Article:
Justices also are included in the federal judicial recusal statute, which requires judges to recuse themselves in any proceeding in which their “impartiality might reasonably be questioned.” Justices often recuse themselves in review of certiorari petitions, and indeed did 19 times between 2015 and 2021 in cases the court had agreed to hear, often because of financial conflict of interest.
Justices, however, are not required to explain the reasons for their recusals. Pending legislation would require justices to explain their reasons for recusal.
This would encourage transparency and could help to enhance public confidence in the court, but it also could be too time-consuming and might require justices to disclose private matters. In some instances, the requirement of public disclosure actually might cause justices to refrain from recusing themselves.
A code of ethics for justices would be most useful if it went beyond the scope of the present ethics code for federal judges.
Since much public criticism of the court arises from perceptions that it’s unduly partisan, a code might best enhance public confidence if it prohibited justices from addressing organizations with partisan or ideological agendas, such as the conservative Federalist Society or liberal American Constitution Society. Such a code also might improve the court’s image if it clarified how partisan and business activities of family members might require recusal.
William Ross is professor of law and ethics at Samford University Cumberland School of Law.
“Supreme Court justices now have to show us where the money is from.”
Sunshine is said to be the best disinfectant.
Justice Clarence Thomas has always been a strong opponent of this principle, challenging requirements for politicians to disclose who they get campaign donations from. But the Supreme Court has faced a lot of controversy recently, leaving it with the lowest approval ratings in its history.
High up on the list of controversies is the hundreds of thousands of dollars received by Ginni Thomas, Thomas’s wife, for consulting services on issues that came before Thomas to rule on at the Court.
Thomas didn’t have to recuse himself from those cases because ethics rules are optional for the justices. And he didn’t have to reveal how much his wife was being paid either.
Now he and his colleagues will have to confess to the public what gifts and cash they are receiving—and from whom.
The body responsible for setting policy for the federal courts, the Judicial Conference, has imposed the new regulations on all judges, and for once this includes the Supreme Court justices. The details are laid out in a letter to Sen. Sheldon Whitehouse, who has been seeking the reform.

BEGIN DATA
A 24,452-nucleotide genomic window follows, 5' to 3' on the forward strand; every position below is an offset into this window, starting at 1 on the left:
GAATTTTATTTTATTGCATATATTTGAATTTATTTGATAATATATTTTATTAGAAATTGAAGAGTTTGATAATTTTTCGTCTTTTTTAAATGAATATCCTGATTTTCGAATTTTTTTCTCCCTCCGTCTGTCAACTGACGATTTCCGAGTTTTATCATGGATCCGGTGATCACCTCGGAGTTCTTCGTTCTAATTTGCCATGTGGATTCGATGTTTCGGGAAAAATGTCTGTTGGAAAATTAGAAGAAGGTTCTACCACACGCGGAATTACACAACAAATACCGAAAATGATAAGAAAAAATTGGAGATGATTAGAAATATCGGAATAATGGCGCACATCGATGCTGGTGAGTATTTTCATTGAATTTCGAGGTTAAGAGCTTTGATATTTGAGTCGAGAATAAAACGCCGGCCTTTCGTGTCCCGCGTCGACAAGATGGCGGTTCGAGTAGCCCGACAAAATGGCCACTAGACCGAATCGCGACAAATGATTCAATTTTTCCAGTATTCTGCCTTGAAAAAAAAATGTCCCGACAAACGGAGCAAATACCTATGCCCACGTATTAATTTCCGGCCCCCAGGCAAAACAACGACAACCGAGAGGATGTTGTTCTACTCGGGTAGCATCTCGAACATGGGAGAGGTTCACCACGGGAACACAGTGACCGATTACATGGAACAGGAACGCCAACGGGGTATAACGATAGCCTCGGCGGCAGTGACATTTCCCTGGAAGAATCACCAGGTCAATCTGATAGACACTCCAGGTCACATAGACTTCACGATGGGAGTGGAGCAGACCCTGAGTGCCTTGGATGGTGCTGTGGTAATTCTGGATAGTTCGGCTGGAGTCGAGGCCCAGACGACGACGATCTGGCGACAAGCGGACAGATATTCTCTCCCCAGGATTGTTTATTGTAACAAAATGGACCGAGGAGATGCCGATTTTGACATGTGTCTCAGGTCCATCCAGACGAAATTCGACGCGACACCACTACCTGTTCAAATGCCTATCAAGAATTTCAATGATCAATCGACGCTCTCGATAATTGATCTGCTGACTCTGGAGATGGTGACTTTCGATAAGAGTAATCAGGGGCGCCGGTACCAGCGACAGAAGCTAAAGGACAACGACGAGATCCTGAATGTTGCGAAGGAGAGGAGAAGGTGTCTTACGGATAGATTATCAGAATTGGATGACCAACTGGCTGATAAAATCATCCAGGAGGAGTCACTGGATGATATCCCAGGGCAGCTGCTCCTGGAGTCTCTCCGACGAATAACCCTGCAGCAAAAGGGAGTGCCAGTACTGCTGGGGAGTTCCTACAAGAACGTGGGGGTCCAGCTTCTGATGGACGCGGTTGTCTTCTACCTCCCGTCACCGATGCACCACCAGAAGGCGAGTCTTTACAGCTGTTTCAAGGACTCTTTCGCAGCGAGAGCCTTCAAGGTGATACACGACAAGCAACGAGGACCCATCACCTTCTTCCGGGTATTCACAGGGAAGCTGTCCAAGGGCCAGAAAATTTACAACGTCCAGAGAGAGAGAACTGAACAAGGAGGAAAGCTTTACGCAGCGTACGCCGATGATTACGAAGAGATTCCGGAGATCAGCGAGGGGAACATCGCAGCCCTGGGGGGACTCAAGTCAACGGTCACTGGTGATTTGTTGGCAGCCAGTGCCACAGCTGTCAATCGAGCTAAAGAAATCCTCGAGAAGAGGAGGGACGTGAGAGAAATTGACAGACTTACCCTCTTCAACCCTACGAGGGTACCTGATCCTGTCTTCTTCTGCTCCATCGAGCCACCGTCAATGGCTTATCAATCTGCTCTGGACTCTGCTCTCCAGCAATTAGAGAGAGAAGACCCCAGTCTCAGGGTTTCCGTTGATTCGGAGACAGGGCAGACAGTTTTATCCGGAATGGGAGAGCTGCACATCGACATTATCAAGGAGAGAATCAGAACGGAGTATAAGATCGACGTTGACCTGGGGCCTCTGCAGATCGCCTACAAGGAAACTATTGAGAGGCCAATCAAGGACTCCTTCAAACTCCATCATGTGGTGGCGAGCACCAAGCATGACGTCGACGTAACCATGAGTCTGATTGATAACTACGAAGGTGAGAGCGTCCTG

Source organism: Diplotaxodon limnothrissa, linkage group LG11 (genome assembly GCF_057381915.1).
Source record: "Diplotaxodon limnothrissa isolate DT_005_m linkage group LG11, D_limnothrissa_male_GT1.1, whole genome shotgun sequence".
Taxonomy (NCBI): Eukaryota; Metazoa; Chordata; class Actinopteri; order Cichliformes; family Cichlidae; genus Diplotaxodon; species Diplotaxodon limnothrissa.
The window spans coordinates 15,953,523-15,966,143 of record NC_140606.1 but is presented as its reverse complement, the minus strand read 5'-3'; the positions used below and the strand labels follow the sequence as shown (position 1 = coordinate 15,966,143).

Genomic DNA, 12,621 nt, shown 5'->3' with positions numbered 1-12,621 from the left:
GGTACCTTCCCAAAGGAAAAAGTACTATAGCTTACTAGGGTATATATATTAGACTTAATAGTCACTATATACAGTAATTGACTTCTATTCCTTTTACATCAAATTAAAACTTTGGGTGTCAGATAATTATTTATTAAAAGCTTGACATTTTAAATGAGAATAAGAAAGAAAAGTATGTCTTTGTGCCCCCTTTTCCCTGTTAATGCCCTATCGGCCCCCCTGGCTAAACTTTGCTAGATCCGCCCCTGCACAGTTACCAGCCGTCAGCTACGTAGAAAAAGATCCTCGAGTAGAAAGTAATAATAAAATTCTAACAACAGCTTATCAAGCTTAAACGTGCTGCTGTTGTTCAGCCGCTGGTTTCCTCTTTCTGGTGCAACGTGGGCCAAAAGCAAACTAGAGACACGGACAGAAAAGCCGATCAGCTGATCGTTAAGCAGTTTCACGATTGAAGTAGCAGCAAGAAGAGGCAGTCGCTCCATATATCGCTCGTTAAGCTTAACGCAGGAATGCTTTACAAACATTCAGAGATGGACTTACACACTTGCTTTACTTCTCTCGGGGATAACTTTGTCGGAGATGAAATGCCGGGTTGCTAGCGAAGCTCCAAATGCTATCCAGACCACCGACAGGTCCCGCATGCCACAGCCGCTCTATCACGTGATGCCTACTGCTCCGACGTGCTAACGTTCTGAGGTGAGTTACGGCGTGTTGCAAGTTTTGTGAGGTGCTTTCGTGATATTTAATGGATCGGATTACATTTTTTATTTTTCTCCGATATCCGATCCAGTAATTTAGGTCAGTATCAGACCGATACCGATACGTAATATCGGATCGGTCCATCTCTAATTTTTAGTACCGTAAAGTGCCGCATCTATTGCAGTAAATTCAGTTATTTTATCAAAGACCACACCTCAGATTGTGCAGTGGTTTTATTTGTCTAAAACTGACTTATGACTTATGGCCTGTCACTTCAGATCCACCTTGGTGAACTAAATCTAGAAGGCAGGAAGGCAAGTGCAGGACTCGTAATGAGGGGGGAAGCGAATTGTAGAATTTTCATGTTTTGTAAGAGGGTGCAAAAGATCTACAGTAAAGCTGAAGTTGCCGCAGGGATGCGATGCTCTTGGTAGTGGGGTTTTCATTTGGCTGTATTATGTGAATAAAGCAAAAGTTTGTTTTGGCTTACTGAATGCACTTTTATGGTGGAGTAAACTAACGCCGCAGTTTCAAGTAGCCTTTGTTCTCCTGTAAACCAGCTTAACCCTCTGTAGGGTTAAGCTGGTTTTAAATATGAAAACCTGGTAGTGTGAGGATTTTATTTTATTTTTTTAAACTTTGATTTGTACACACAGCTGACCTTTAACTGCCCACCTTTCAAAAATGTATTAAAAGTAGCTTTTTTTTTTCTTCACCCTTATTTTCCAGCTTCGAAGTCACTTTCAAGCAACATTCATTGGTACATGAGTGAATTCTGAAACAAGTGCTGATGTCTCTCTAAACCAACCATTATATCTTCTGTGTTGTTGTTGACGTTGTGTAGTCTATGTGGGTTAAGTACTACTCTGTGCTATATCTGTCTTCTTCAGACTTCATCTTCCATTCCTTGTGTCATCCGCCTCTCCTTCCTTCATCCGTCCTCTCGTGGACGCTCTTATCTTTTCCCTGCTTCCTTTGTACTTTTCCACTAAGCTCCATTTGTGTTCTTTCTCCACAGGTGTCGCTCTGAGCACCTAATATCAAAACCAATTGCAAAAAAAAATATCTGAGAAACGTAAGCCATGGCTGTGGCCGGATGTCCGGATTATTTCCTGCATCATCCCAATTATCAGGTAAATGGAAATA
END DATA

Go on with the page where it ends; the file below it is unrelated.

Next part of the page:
The justices have long been subject to annual financial disclosure reports, but those reports previously contained certain loopholes. These loopholes permitted the justices to receive “personal hospitality”—such as dinners, accommodation, travel, gifts, and entertainment—to be paid for by “friends,” without telling the public or parties before the court.
Famously, this exception allowed Justice Antonin Scalia to go on a hunting trip with Vice President Dick Cheney, just weeks before Scalia heard a case challenging Cheney’s choice over who to put on a committee deciding energy policy. (Only oil interests were represented).
Now the justices will have to confess the value of these sometimes substantial gifts.
This is a step in the right direction, but the question remains: will there be more requirements placed on the justices?
Other regulations are being considered. And with good reason.
The Constitution was designed with checks and balances, because humans are not angels, and so we cannot simply trust our leaders to do what is right voluntarily.
This is no less true of judges than of politicians. There are numerous ethical rules that apply to federal judges, but the justices have deemed themselves immune. These include recusal rules, which would have prevented Justice Scalia from hearing Cheney’s case in such proximity to their chummy trip together.
There is no reason we should expect better behavior from those at the top, who do not face external accountability from being reviewed by a higher court or have incentive for good behavior by the chance of being promoted. With lifetime tenure, Supreme Court justices need ethical rules. Financial disclosure is a good start.
But the new rules don’t cover the Ginni Thomas situation, or many others. That still leaves a lot of room for outside influence on the court.
Tonja Jacobi is professor of law at Emory University Law School.
This article does not necessarily reflect the opinion of Bloomberg Industry Group, Inc., the publisher of Bloomberg Law and Bloomberg Tax, or its owners.